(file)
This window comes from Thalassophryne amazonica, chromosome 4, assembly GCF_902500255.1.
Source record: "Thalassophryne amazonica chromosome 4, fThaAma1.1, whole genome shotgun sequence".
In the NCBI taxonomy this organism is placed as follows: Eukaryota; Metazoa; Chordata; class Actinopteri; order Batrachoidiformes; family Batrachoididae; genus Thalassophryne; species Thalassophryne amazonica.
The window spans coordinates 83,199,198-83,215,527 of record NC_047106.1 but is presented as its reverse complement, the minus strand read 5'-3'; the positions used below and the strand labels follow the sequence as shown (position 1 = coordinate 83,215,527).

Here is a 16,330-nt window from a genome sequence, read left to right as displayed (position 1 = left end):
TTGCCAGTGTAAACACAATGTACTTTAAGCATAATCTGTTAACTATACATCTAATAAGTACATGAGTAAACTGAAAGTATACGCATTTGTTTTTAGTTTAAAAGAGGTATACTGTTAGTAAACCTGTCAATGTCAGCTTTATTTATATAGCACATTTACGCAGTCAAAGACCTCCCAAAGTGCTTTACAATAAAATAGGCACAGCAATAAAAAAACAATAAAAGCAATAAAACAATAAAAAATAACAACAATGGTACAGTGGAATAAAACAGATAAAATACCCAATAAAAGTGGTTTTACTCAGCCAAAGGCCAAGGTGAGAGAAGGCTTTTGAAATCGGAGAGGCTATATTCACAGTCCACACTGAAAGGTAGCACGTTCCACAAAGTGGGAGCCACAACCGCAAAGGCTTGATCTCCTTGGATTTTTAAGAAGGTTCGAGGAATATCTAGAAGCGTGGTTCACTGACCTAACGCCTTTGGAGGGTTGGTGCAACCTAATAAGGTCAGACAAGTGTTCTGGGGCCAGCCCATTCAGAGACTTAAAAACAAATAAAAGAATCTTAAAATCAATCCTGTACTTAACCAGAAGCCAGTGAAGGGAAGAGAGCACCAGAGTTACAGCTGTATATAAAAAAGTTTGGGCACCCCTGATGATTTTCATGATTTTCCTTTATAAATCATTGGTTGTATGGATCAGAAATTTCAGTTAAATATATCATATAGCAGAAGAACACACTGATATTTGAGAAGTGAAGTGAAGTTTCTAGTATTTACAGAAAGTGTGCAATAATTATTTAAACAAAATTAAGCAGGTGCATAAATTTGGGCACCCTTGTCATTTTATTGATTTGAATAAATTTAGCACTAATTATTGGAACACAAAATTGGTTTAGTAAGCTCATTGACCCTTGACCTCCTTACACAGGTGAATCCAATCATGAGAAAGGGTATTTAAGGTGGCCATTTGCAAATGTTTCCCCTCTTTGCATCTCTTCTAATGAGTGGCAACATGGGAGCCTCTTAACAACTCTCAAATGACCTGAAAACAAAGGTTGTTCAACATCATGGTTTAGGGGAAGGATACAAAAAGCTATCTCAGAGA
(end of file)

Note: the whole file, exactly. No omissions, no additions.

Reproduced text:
This window comes from Thalassophryne amazonica, chromosome 4, assembly GCF_902500255.1.
Source record: "Thalassophryne amazonica chromosome 4, fThaAma1.1, whole genome shotgun sequence".
In the NCBI taxonomy this organism is placed as follows: Eukaryota; Metazoa; Chordata; class Actinopteri; order Batrachoidiformes; family Batrachoididae; genus Thalassophryne; species Thalassophryne amazonica.
The window spans coordinates 83,199,198-83,215,527 of record NC_047106.1 but is presented as its reverse complement, the minus strand read 5'-3'; the positions used below and the strand labels follow the sequence as shown (position 1 = coordinate 83,215,527).

Here is a 16,330-nt window from a genome sequence, read left to right as displayed (position 1 = left end):
TTGCCAGTGTAAACACAATGTACTTTAAGCATAATCTGTTAACTATACATCTAATAAGTACATGAGTAAACTGAAAGTATACGCATTTGTTTTTAGTTTAAAAGAGGTATACTGTTAGTAAACCTGTCAATGTCAGCTTTATTTATATAGCACATTTACGCAGTCAAAGACCTCCCAAAGTGCTTTACAATAAAATAGGCACAGCAATAAAAAAACAATAAAAGCAATAAAACAATAAAAAATAACAACAATGGTACAGTGGAATAAAACAGATAAAATACCCAATAAAAGTGGTTTTACTCAGCCAAAGGCCAAGGTGAGAGAAGGCTTTTGAAATCGGAGAGGCTATATTCACAGTCCACACTGAAAGGTAGCACGTTCCACAAAGTGGGAGCCACAACCGCAAAGGCTTGATCTCCTTGGATTTTTAAGAAGGTTCGAGGAATATCTAGAAGCGTGGTTCACTGACCTAACGCCTTTGGAGGGTTGGTGCAACCTAATAAGGTCAGACAAGTGTTCTGGGGCCAGCCCATTCAGAGACTTAAAAACAAATAAAAGAATCTTAAAATCAATCCTGTACTTAACCAGAAGCCAGTGAAGGGAAGAGAGCACCAGAGTTACAGCTGTATATAAAAAAGTTTGGGCACCCCTGATGATTTTCATGATTTTCCTTTATAAATCATTGGTTGTATGGATCAGAAATTTCAGTTAAATATATCATATAGCAGAAGAACACACTGATATTTGAGAAGTGAAGTGAAGTTTCTAGTATTTACAGAAAGTGTGCAATAATTATTTAAACAAAATTAAGCAGGTGCATAAATTTGGGCACCCTTGTCATTTTATTGATTTGAATAAATTTAGCACTAATTATTGGAACACAAAATTGGTTTAGTAAGCTCATTGACCCTTGACCTCCTTACACAGGTGAATCCAATCATGAGAAAGGGTATTTAAGGTGGCCATTTGCAAATGTTTCCCCTCTTTGCATCTCTTCTAATGAGTGGCAACATGGGAGCCTCTTAACAACTCTCAAATGACCTGAAAACAAAGGTTGTTCAACATCATGGTTTAGGGGAAGGATACAAAAAGCTATCTCAGAGA